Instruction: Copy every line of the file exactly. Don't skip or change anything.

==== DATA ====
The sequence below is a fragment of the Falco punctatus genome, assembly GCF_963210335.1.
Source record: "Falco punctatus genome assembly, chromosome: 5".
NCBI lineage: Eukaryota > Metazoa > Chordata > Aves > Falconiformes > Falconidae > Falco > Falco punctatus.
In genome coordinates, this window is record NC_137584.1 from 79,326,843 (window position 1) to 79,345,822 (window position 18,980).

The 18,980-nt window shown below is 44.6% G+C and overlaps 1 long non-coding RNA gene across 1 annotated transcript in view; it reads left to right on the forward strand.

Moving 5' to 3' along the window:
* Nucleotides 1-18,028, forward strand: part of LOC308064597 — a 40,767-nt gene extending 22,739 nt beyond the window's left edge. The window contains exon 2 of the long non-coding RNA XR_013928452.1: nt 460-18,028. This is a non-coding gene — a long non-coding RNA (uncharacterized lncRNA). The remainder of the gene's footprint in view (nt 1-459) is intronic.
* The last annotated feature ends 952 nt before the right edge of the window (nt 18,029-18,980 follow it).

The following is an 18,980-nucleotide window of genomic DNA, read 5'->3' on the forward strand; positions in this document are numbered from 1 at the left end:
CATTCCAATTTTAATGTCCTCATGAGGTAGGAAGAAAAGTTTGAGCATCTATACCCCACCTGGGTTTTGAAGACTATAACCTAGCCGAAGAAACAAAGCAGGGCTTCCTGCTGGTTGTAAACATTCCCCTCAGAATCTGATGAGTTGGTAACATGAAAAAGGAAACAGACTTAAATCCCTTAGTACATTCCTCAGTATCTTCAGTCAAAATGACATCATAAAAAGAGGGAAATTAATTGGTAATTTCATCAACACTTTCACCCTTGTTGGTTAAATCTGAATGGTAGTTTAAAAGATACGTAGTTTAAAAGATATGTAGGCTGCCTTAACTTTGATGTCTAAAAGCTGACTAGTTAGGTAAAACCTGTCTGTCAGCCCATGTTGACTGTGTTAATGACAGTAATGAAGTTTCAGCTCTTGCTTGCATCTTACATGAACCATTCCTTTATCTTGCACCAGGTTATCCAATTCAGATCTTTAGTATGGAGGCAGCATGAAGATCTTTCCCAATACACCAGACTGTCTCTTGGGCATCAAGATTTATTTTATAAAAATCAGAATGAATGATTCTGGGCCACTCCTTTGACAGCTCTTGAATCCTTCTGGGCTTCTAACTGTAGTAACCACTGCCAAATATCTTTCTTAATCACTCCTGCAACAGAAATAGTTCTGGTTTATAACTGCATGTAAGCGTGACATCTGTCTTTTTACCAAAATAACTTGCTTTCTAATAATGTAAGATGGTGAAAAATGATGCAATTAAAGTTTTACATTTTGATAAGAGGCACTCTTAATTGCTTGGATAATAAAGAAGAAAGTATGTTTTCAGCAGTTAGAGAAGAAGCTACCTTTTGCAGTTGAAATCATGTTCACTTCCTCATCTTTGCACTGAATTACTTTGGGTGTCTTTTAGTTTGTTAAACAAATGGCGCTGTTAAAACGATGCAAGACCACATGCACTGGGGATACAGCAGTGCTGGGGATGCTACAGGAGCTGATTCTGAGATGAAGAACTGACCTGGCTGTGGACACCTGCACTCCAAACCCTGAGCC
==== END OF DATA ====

The sequence below is a fragment of the Falco punctatus genome, assembly GCF_963210335.1.
Source record: "Falco punctatus genome assembly, chromosome: 5".
NCBI lineage: Eukaryota > Metazoa > Chordata > Aves > Falconiformes > Falconidae > Falco > Falco punctatus.
In genome coordinates, this window is record NC_137584.1 from 79,326,843 (window position 1) to 79,345,822 (window position 18,980).

The 18,980-nt window shown below is 44.6% G+C and overlaps 1 long non-coding RNA gene across 1 annotated transcript in view; it reads left to right on the forward strand.

Moving 5' to 3' along the window:
* Nucleotides 1-18,028, forward strand: part of LOC308064597 — a 40,767-nt gene extending 22,739 nt beyond the window's left edge. The window contains exon 2 of the long non-coding RNA XR_013928452.1: nt 460-18,028. This is a non-coding gene — a long non-coding RNA (uncharacterized lncRNA). The remainder of the gene's footprint in view (nt 1-459) is intronic.
* The last annotated feature ends 952 nt before the right edge of the window (nt 18,029-18,980 follow it).

The following is an 18,980-nucleotide window of genomic DNA, read 5'->3' on the forward strand; positions in this document are numbered from 1 at the left end:
CATTCCAATTTTAATGTCCTCATGAGGTAGGAAGAAAAGTTTGAGCATCTATACCCCACCTGGGTTTTGAAGACTATAACCTAGCCGAAGAAACAAAGCAGGGCTTCCTGCTGGTTGTAAACATTCCCCTCAGAATCTGATGAGTTGGTAACATGAAAAAGGAAACAGACTTAAATCCCTTAGTACATTCCTCAGTATCTTCAGTCAAAATGACATCATAAAAAGAGGGAAATTAATTGGTAATTTCATCAACACTTTCACCCTTGTTGGTTAAATCTGAATGGTAGTTTAAAAGATACGTAGTTTAAAAGATATGTAGGCTGCCTTAACTTTGATGTCTAAAAGCTGACTAGTTAGGTAAAACCTGTCTGTCAGCCCATGTTGACTGTGTTAATGACAGTAATGAAGTTTCAGCTCTTGCTTGCATCTTACATGAACCATTCCTTTATCTTGCACCAGGTTATCCAATTCAGATCTTTAGTATGGAGGCAGCATGAAGATCTTTCCCAATACACCAGACTGTCTCTTGGGCATCAAGATTTATTTTATAAAAATCAGAATGAATGATTCTGGGCCACTCCTTTGACAGCTCTTGAATCCTTCTGGGCTTCTAACTGTAGTAACCACTGCCAAATATCTTTCTTAATCACTCCTGCAACAGAAATAGTTCTGGTTTATAACTGCATGTAAGCGTGACATCTGTCTTTTTACCAAAATAACTTGCTTTCTAATAATGTAAGATGGTGAAAAATGATGCAATTAAAGTTTTACATTTTGATAAGAGGCACTCTTAATTGCTTGGATAATAAAGAAGAAAGTATGTTTTCAGCAGTTAGAGAAGAAGCTACCTTTTGCAGTTGAAATCATGTTCACTTCCTCATCTTTGCACTGAATTACTTTGGGTGTCTTTTAGTTTGTTAAACAAATGGCGCTGTTAAAACGATGCAAGACCACATGCACTGGGGATACAGCAGTGCTGGGGATGCTACAGGAGCTGATTCTGAGATGAAGAACTGACCTGGCTGTGGACACCTGCACTCCAAACCCTGAGCC